Many of these practices are judged from the point of view of the Hildebrandine reformers. One thing emerged and that was that the discharge of any office was passed on from father to son. There was nothing wrong in principle if the clergy married, trained up their sons to follow them, and these were duly appointed to their father’s office. Nor was there anything wrong in principle if the deacon, who had charge of the temporalities of the church or monastery, handed on his duties and responsibilities to his son, who came to be called the erenagh. There was however something slightly odd about an abbot, who was supposed to be celibate, marrying and having children to whom he could pass on the office. Though these abbots are described as laymen, we can assume that they were given at least the tonsure to give them the status of clerics, even if they had no intention of proceeding to orders. In the Middle Ages those students attending university asked for the tonsure to gain the temporary status of clerics and so avoid military service. There was no presumption that they would actually remain chaste all through their studies, let alone all through their lives. What mattered was that there would be some monks of strict life within the monastery to set and maintain standards. There was also the problem that the family of the erenagh could refuse to hand over the revenues if a bishop from an unwelcome family was chosen. Or who expected a gift from anyone seeking an ecclesiastical office.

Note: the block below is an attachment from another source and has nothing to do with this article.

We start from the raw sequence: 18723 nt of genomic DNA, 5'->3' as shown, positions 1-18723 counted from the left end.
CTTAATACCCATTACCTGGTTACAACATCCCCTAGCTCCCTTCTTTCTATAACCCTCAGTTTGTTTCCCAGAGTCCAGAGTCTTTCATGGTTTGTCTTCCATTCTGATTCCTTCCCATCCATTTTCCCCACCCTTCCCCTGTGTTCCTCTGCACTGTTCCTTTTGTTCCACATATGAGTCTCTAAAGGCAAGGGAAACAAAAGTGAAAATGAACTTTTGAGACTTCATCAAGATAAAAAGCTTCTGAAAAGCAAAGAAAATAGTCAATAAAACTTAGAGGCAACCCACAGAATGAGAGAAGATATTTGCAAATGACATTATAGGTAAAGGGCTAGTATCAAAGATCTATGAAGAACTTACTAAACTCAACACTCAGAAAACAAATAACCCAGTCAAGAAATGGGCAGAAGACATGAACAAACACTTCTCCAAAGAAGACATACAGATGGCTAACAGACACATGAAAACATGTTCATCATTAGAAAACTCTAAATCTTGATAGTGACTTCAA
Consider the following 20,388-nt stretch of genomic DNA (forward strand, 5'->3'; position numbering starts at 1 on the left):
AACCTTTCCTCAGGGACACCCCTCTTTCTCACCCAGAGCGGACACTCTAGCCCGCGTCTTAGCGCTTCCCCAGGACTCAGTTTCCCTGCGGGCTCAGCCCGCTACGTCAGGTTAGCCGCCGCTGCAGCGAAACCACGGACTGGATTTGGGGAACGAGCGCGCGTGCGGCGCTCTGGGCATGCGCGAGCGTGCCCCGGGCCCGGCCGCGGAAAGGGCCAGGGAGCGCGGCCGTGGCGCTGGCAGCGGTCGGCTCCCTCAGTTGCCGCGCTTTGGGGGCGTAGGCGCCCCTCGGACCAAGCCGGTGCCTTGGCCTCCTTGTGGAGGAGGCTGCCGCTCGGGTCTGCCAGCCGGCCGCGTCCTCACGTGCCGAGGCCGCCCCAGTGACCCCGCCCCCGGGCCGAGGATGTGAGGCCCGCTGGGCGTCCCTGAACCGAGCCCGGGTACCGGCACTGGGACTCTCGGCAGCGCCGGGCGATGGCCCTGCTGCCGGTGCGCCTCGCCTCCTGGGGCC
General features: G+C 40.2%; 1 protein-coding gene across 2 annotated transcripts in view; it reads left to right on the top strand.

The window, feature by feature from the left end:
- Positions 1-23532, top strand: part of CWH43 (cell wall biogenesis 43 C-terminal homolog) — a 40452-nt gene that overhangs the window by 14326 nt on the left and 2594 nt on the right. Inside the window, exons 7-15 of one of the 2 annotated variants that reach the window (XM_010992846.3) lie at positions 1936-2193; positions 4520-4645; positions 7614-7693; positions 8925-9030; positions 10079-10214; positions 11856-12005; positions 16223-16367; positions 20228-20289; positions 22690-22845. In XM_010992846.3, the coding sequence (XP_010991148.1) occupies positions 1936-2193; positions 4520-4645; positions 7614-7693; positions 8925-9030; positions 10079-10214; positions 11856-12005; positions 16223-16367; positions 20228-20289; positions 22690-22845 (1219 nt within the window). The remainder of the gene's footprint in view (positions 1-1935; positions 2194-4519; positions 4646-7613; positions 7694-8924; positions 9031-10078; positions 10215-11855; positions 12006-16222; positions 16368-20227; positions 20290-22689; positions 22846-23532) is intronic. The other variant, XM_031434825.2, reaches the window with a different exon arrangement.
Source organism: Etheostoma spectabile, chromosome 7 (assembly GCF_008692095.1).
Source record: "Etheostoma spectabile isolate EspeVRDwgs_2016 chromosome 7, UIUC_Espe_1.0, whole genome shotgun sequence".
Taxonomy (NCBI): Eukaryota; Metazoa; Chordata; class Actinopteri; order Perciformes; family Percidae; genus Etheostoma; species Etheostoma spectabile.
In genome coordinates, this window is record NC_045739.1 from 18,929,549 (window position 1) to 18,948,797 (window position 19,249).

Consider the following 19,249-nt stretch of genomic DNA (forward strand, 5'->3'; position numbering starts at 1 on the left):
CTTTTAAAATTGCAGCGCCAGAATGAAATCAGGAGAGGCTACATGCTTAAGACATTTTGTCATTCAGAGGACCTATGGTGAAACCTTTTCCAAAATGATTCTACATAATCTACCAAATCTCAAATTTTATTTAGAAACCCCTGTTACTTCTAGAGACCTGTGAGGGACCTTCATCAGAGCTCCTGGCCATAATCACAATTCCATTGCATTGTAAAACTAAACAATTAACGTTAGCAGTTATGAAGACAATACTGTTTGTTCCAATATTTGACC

The system could have worked with what was in effect an hereditary married clergy such as later to be found in many Protestant Churches. This could only have worked if the lay patrons who made the appointments were determined to appoint only worthy persons. This condition was often found in Protestant Churches. But all over Europe, worthiness for the office was the last thing that the lay patrons desired. What they wanted was wealth and influence for their families, and church and monastery lands were an obvious source of wealth. It was of course not strictly necessary for a priest, bishop, or abbot to have children, for selection would have been made from within the derb fine. But there certainly was succession from father to son even in the eighth century (O’Corrain 84). It became convenient for the family of the monastic founder, usually that of a ruiri, to provide for a branch of the family when they were excluded from the principal derb fine. They had to be provided for in some way, and the lands the family had granted to the Church was as good as any. None of these practices in themselves need have produced moral depravity any more than simony or purchase of office need have done. But it was obvious to the Hildebrandine reformers that the bribing of patrons resulted in most cases in the worst appointments. But the only fair conclusion is that the state of the Irish Church from 800 onwards was no better than it was in the fourteenth and fifteenth centuries, and that the reforms of the sixth century were as short-lived as those of the twelfth. This being said, it is reasonable to suppose that in every generation there were some priests and monks who practised their calling without reproach.